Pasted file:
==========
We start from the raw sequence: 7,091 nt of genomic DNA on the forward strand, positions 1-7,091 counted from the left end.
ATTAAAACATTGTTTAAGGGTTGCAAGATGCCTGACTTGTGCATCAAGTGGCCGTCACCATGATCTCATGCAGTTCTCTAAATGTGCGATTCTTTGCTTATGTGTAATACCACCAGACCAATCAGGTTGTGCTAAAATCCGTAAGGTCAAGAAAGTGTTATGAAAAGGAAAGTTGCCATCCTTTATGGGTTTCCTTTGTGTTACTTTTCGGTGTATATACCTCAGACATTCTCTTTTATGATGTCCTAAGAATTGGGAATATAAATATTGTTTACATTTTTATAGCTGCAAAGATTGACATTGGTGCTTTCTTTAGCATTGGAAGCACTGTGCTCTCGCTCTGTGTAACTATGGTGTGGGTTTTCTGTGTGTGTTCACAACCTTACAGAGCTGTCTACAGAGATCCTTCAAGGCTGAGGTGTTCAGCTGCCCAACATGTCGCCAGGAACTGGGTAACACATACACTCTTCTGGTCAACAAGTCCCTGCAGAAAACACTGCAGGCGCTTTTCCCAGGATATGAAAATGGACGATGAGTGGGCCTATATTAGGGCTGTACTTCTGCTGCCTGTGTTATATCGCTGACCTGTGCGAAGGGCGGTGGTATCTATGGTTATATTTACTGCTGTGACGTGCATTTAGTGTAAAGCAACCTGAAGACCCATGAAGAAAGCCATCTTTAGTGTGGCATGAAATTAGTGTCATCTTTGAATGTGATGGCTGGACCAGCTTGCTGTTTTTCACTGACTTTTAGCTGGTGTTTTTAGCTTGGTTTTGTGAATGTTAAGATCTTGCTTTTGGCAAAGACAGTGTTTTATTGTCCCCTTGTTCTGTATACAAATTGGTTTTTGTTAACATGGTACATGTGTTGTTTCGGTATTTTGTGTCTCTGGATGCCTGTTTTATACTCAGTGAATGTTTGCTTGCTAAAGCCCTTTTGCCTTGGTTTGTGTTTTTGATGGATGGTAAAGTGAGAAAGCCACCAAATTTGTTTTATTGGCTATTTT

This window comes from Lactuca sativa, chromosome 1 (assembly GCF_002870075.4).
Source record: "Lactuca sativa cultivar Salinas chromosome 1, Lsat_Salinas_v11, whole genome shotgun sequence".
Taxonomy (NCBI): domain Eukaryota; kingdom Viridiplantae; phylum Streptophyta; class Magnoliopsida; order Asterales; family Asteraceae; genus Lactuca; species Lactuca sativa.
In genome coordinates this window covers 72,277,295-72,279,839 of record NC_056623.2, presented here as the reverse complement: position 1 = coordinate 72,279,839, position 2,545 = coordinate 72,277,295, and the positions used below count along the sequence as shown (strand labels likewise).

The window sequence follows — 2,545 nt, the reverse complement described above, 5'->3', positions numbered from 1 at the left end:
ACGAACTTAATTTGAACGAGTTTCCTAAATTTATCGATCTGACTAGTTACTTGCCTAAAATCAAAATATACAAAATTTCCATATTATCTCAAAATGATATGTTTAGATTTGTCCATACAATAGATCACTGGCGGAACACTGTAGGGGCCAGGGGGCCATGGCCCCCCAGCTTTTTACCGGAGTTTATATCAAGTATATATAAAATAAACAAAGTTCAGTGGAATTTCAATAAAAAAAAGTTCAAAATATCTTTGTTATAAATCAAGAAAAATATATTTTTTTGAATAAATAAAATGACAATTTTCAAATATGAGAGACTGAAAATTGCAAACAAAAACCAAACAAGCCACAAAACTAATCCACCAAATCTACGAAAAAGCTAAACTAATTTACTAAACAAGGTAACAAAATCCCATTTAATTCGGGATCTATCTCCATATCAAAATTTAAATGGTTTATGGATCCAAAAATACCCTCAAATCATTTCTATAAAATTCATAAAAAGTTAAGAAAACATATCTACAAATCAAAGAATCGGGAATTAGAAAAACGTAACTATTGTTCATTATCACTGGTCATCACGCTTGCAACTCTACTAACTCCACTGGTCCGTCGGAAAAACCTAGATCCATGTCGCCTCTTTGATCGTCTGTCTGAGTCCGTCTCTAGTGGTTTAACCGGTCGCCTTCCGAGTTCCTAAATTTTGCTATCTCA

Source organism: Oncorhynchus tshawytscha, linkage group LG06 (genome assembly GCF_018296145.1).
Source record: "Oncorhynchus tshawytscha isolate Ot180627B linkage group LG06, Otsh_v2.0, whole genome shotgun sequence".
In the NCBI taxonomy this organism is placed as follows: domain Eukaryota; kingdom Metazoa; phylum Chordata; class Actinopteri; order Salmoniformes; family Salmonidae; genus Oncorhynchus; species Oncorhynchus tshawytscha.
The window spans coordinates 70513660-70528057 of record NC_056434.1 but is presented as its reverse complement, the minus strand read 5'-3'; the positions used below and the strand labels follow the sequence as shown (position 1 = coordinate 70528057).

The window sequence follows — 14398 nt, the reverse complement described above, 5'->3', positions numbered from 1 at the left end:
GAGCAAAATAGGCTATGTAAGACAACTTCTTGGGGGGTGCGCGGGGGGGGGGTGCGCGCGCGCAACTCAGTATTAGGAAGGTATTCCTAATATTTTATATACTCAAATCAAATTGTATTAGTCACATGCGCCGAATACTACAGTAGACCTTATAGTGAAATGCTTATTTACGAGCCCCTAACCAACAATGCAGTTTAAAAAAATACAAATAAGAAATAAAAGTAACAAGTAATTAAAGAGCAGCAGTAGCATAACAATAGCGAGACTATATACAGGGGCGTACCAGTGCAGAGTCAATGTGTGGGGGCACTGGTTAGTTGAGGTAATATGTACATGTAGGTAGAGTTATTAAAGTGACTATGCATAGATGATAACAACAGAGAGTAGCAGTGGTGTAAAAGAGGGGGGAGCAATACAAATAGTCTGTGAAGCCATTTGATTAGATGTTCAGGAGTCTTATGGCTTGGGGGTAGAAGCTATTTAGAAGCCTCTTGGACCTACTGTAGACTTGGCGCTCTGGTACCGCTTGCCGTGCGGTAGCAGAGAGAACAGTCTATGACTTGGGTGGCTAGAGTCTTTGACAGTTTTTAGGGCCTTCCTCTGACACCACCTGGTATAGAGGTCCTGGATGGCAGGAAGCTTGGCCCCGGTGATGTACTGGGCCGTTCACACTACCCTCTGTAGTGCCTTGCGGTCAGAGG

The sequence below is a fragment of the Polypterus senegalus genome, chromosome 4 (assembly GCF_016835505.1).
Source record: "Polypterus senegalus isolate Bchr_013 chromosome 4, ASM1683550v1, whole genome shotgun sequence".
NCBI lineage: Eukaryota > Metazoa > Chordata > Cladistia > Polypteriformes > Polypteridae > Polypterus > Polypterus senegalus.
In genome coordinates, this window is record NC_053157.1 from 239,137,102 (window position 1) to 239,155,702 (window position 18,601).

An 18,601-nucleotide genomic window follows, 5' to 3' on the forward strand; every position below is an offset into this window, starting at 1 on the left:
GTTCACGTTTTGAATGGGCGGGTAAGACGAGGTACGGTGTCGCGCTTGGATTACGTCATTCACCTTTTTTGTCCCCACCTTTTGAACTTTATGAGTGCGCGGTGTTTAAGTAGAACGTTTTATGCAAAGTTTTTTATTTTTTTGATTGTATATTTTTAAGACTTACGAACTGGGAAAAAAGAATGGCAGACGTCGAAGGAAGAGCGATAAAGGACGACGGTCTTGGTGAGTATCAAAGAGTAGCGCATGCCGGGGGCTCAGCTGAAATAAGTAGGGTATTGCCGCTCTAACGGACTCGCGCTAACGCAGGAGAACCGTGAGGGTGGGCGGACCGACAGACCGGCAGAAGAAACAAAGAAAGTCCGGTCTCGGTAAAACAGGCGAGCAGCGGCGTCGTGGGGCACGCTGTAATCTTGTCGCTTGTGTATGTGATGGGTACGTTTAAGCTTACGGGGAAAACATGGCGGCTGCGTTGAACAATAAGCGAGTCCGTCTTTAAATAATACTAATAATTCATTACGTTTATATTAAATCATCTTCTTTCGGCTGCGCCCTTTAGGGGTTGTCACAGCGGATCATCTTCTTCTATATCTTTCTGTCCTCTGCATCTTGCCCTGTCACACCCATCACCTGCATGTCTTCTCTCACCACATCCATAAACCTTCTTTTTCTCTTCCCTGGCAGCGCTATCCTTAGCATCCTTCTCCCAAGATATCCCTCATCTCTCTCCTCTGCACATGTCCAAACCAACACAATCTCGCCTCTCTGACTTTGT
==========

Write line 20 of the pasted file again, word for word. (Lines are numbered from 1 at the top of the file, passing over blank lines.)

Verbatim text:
GTTCACGTTTTGAATGGGCGGGTAAGACGAGGTACGGTGTCGCGCTTGGATTACGTCATTCACCTTTTTTGTCCCCACCTTTTGAACTTTATGAGTGCGCGGTGTTTAAGTAGAACGTTTTATGCAAAGTTTTTTATTTTTTTGATTGTATATTTTTAAGACTTACGAACTGGGAAAAAAGAATGGCAGACGTCGAAGGAAGAGCGATAAAGGACGACGGTCTTGGTGAGTATCAAAGAGTAGCGCATGCCGGGGGCTCAGCTGAAATAAGTAGGGTATTGCCGCTCTAACGGACTCGCGCTAACGCAGGAGAACCGTGAGGGTGGGCGGACCGACAGACCGGCAGAAGAAACAAAGAAAGTCCGGTCTCGGTAAAACAGGCGAGCAGCGGCGTCGTGGGGCACGCTGTAATCTTGTCGCTTGTGTATGTGATGGGTACGTTTAAGCTTACGGGGAAAACATGGCGGCTGCGTTGAACAATAAGCGAGTCCGTCTTTAAATAATACTAATAATTCATTACGTTTATATTAAATCATCTTCTTTCGGCTGCGCCCTTTAGGGGTTGTCACAGCGGATCATCTTCTTCTATATCTTTCTGTCCTCTGCATCTTGCCCTGTCACACCCATCACCTGCATGTCTTCTCTCACCACATCCATAAACCTTCTTTTTCTCTTCCCTGGCAGCGCTATCCTTAGCATCCTTCTCCCAAGATATCCCTCATCTCTCTCCTCTGCACATGTCCAAACCAACACAATCTCGCCTCTCTGACTTTGT